Maple is a well known environment for interactive numeric and symbolic
computations as well as for producing rich technical documents. This paper
explores options in order to make these capabilities accessible to a wider
audience, on the web.

MapleNet is a server version of the Maple engine. Using this technology,
Maple computations can be deployed in three different ways.

- The author of a web page can write a custom Java Applet, which can
connect to the MapleNet server and request computations or plots to be done
on the server. The results of these computations can then be displayed by
the Applet within a web browser.
- Maplets are custom, graphical user interface objects that are
written using the Maple programming language. Such Maplets can be used from
within the Maple worksheet interface. Such Maplets can also be deployed to
the web using a MapleNet server.
- The third option to deploying Maple computations through MapleNet
is via JSP (Java Server Pages). Java code as well as Maple instructions can
be embedded into the HTML source code for a web page and the corresponding
Maple computations and visualizations are rendered on the fly when a web
page is requested by a browser.

We will looks at a number of usage scenarios for MapleNet, from delivering
educational content through deploying enterprise applications to an
intranet.

MapleTA delivers Maple computations in a different way and for a different
purpose. MapleTA is an environment for online testing and assessment.
Practice sessions, assignments, quizzes and exams can be set up by an
instructor to be taken by her or his students through a browser interface.
MapleTA assists the instructor by automatically grading assignments and by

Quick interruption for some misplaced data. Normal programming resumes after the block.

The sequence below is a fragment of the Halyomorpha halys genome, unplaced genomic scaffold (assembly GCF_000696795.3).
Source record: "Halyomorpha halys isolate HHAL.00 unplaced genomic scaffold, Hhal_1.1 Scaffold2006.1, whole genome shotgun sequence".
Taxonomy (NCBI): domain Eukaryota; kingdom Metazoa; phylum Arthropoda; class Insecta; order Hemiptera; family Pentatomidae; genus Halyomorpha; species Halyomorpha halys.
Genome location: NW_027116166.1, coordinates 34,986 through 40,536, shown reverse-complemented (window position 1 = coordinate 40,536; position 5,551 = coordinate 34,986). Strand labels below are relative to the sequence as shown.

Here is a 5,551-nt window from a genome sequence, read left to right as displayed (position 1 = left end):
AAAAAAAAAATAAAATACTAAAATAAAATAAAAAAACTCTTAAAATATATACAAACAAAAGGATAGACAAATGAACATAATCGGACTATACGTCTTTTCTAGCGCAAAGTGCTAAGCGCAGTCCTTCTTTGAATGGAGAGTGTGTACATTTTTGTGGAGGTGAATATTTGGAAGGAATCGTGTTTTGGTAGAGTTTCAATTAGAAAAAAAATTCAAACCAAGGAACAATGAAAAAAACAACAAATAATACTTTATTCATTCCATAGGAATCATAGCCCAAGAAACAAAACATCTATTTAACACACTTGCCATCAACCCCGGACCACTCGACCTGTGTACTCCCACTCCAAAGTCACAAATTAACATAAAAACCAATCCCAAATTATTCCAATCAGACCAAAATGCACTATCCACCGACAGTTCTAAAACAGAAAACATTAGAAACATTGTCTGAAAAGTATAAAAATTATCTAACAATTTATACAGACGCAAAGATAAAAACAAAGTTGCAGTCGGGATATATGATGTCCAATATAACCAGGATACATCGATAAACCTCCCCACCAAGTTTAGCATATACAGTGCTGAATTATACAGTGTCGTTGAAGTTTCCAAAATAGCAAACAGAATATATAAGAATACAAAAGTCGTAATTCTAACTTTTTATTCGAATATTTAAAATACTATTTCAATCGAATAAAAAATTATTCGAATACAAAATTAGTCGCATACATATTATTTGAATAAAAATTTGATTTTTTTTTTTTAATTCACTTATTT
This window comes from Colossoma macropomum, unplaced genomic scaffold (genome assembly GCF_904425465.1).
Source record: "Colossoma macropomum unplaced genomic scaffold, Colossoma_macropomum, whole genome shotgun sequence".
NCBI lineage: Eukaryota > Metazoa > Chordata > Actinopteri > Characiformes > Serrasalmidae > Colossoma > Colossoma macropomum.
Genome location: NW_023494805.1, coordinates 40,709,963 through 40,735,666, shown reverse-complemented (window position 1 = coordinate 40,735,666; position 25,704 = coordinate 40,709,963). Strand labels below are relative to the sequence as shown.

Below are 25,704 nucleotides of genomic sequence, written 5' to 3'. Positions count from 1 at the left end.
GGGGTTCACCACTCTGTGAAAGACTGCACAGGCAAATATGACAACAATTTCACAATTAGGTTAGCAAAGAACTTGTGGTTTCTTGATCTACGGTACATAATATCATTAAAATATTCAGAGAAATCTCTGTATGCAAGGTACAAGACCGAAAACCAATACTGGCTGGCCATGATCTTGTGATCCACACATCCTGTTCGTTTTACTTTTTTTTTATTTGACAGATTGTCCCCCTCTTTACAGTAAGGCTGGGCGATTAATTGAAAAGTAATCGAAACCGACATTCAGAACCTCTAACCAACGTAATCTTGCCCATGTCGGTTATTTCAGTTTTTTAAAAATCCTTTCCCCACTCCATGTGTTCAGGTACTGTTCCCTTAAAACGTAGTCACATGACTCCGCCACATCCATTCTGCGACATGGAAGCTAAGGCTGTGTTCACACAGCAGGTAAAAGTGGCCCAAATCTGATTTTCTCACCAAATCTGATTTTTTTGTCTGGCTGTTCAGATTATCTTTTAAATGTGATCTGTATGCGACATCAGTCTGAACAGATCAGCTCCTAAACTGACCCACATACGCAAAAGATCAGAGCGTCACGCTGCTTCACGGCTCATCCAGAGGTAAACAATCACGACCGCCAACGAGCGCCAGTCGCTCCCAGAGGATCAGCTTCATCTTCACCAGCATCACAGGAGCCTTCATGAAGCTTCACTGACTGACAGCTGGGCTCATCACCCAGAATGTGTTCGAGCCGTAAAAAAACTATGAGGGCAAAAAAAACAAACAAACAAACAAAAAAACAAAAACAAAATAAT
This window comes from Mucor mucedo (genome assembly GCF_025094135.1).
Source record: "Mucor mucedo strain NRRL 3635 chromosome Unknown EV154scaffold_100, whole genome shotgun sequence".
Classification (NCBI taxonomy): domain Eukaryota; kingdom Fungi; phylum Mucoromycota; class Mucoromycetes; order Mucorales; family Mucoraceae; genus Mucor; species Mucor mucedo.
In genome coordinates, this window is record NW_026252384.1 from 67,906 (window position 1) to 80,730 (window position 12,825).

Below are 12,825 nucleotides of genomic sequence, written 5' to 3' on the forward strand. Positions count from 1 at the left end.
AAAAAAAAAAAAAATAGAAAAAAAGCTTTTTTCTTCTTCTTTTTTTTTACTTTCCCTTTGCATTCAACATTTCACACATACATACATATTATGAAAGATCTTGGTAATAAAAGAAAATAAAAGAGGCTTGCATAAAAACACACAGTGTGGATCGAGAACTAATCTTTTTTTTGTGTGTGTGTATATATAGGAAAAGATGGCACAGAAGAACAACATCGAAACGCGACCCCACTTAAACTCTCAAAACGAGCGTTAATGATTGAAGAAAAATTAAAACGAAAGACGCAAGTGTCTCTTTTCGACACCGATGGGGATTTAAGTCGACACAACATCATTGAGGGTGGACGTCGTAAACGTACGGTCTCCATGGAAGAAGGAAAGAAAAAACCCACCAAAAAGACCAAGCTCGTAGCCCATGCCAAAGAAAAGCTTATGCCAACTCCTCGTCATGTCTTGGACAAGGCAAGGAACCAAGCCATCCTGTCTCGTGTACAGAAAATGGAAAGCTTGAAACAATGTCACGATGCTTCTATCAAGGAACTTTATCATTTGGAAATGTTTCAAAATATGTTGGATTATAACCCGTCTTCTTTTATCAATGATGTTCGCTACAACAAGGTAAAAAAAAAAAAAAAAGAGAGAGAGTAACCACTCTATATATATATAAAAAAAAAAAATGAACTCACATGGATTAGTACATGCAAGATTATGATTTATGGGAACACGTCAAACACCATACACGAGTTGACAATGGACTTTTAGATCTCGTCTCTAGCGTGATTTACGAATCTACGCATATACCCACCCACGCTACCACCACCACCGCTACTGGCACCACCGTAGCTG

keeping track of historical grades and performing statistics. A Maple engine
on the MapleTA server is used for two main tasks:

- Questions can be randomized in order to ensure that each student
gets a different test or that the same student can repeat a practice session
as many times as he or she wants, without getting the same questions again.
For questions of mathematical nature, Maple ensures that certain conditions
on the generated questions are met, thus for example avoiding trivial
questions.
- The Maple engine can also used to check the correctness of the
student's answers. The instructor can use arbitrary Maple statements to
verify answers against the expected input.

Throughout these applications, Maple, MapleNet and MapleTA, MathML is used
to encode and display mathematical expressions, ensuring seamless
communication among these products and interoperability with third party
applications like WebEQ. We will show how these technologies work together
to enable the authoring of a mathematical document, its conversion to an
HTML web page which can then be turned into a live online document using
MapleNet.